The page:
On December 18, 2018, the Securities and Exchange Commission published a request for comment on earnings releases and quarterly reports, available here. The request was issued the day before, and in place of, the SEC’s previously scheduled open meeting to consider whether to issue such a request, as discussed here.
In April 2016, in connection with the SEC’s concept release on the business and financial disclosure requirements of Regulation S-K, the SEC collected comments on the frequency of periodic reporting and the reporting process generally. More recently, the topic of quarterly reporting by public companies gained widespread attention when President Trump tweeted that he had asked the SEC to study the possibility of changing the reporting requirements for public companies from quarterly to semi-annual. Speaking at a Financial Executives International conference in November 2018, SEC Chairman Jay Clayton said that the SEC had been considering the matter even before the President brought up the idea in August.
The idea of moving from quarterly to semi-annual reporting is neither novel nor outrageous. In fact, both the European Union and United Kingdom have eliminated the requirement for quarterly reporting. Eliminating the requirement, however, does not automatically trigger change. For example, the U.K. eliminated the quarterly reporting requirement in 2014; yet as of 2017 less than 10% of U.K. companies made the switch to semi-annual reporting (as reported by MarketWatch). In a speech at the Bipartisan Policy Center in October 2018, Chairman Clayton said that the quarterly report is driven by investor demand, and he pointed out that even in countries that do not have a quarterly reporting requirement, companies will still produce the information. He also observed that while the quarterly report does play a role in driving short-term thinking, it is not the only factor. In addition, we note that, in light of requirements under the Securities Act of 1933 and the demands of underwriters and investors, quarterly reporting may continue to be essential for any company that wants to access the capital markets quickly. Therefore, even if the SEC decides to eliminate a requirement for quarterly reporting, the practice will likely continue but perhaps with only the substance that investors and reporting companies consider the most meaningful.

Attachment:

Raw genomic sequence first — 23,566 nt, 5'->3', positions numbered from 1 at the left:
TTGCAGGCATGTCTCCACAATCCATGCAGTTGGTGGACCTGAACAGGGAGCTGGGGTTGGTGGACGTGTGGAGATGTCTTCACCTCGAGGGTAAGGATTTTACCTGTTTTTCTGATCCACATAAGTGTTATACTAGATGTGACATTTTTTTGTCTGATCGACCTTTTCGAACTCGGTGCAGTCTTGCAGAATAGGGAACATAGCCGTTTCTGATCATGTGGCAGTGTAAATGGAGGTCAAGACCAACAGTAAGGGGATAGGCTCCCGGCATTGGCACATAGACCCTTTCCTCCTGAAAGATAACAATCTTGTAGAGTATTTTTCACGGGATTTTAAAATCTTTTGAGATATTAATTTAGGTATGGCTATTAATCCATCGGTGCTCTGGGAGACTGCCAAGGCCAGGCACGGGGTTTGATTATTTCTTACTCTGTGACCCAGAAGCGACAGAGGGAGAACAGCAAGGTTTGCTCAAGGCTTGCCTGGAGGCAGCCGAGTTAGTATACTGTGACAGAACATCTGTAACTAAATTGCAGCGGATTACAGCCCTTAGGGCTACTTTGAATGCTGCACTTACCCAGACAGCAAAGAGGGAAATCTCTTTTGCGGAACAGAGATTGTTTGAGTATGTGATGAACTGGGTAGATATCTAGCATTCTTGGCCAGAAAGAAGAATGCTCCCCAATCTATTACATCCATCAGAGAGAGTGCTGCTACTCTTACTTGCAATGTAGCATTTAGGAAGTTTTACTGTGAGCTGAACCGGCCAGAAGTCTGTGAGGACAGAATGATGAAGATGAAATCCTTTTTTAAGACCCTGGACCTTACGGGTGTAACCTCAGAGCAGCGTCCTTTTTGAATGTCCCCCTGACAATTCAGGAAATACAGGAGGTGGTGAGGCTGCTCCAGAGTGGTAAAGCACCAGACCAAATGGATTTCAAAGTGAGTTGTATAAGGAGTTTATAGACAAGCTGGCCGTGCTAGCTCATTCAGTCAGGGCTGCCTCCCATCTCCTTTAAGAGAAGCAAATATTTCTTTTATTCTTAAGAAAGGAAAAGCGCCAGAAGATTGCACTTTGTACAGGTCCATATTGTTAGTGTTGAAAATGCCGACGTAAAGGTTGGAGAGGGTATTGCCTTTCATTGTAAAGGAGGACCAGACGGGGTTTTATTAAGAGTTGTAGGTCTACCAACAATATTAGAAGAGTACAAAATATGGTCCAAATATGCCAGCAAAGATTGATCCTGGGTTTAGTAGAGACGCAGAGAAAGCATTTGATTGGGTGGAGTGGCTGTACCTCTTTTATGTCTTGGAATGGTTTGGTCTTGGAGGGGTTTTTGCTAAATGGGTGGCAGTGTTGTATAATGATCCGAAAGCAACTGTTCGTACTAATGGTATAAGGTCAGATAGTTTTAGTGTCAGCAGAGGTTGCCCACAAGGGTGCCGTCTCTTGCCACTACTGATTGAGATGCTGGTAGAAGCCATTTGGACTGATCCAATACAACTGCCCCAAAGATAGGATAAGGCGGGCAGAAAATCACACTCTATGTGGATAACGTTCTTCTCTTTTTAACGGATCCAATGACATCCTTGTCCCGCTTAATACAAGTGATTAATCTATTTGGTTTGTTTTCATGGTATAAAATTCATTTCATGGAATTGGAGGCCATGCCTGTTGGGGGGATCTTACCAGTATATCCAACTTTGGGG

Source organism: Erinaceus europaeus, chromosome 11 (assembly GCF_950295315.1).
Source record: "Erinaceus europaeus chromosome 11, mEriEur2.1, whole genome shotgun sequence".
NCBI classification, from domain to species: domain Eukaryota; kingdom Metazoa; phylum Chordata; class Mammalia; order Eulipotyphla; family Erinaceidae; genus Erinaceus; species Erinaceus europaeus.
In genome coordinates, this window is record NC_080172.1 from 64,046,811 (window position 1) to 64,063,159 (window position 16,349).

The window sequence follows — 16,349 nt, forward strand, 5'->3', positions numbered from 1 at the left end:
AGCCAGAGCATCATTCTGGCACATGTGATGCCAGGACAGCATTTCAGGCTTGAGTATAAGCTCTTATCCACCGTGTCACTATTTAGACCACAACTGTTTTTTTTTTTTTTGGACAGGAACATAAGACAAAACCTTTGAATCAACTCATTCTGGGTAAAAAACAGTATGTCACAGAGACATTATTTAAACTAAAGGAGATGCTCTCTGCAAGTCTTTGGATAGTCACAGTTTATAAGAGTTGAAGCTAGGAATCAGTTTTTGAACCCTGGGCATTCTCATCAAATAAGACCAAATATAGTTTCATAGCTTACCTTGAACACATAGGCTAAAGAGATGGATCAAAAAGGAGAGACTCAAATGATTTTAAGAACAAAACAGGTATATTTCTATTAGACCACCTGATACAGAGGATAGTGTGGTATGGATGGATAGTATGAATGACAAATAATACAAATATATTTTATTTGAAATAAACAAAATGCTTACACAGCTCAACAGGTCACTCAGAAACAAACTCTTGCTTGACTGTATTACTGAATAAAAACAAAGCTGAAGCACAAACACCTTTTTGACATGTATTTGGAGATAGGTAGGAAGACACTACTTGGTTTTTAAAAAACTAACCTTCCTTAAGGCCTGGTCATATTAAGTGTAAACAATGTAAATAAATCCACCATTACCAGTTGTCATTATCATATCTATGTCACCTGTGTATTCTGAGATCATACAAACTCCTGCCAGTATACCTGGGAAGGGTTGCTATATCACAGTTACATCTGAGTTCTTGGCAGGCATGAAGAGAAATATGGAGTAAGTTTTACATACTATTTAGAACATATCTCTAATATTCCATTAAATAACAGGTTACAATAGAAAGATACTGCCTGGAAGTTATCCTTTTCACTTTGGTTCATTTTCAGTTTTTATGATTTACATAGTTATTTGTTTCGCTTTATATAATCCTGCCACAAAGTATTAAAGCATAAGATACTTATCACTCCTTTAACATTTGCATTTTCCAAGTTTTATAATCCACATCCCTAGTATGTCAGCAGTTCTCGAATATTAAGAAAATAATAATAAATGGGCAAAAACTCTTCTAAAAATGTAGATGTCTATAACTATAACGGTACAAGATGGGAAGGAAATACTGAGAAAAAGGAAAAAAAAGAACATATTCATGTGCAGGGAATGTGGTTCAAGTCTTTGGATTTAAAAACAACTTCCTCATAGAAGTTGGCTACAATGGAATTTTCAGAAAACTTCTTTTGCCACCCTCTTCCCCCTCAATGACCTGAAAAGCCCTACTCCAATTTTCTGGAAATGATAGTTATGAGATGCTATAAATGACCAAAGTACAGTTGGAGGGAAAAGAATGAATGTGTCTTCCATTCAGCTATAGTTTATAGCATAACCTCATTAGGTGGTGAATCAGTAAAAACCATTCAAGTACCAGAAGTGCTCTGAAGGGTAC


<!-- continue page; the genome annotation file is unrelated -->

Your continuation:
The purpose of the SEC’s request for comment is to solicit public input on the nature, timing, format and frequency of periodic reporting. Specifically, the SEC is soliciting comment on the following items:
- How the SEC can reduce administrative and other burdens on reporting companies associated with quarterly reporting while maintaining or enhancing appropriate investor protection.
- The nature and timing of the Form 10-Q disclosure requirements, including when the disclosure requirements overlap with disclosures companies voluntarily provide to the public in the form of an earnings release furnished on Form 8-K.
- How the SEC can promote efficiency in periodic reporting by reducing unnecessary duplication in the information that reporting companies disclose and how any such changes could affect capital formation, while enhancing, or at a minimum maintaining, appropriate investor protection.
- Whether SEC rules should provide companies, or certain classes of companies, with flexibility as to the frequency of their periodic reporting.
- How the existing periodic reporting system, earnings releases, and earnings guidance, standing alone or in combination with other factors, may affect corporate decision making and strategic thinking, including whether these factors foster an inefficient outlook among registrants and market participants by focusing on short-term results, sometimes referred to as “short-termism."
The comment period will remain open for 90 days following publication in the Federal Register. Comments may be submitted by accessing this website and selecting the “Submit comments on S7-26-18" link. Gibson Dunn securities regulation lawyers are available to assist with submission of comments.
Special appreciation to associate Kyser Blakely for assistance with this post.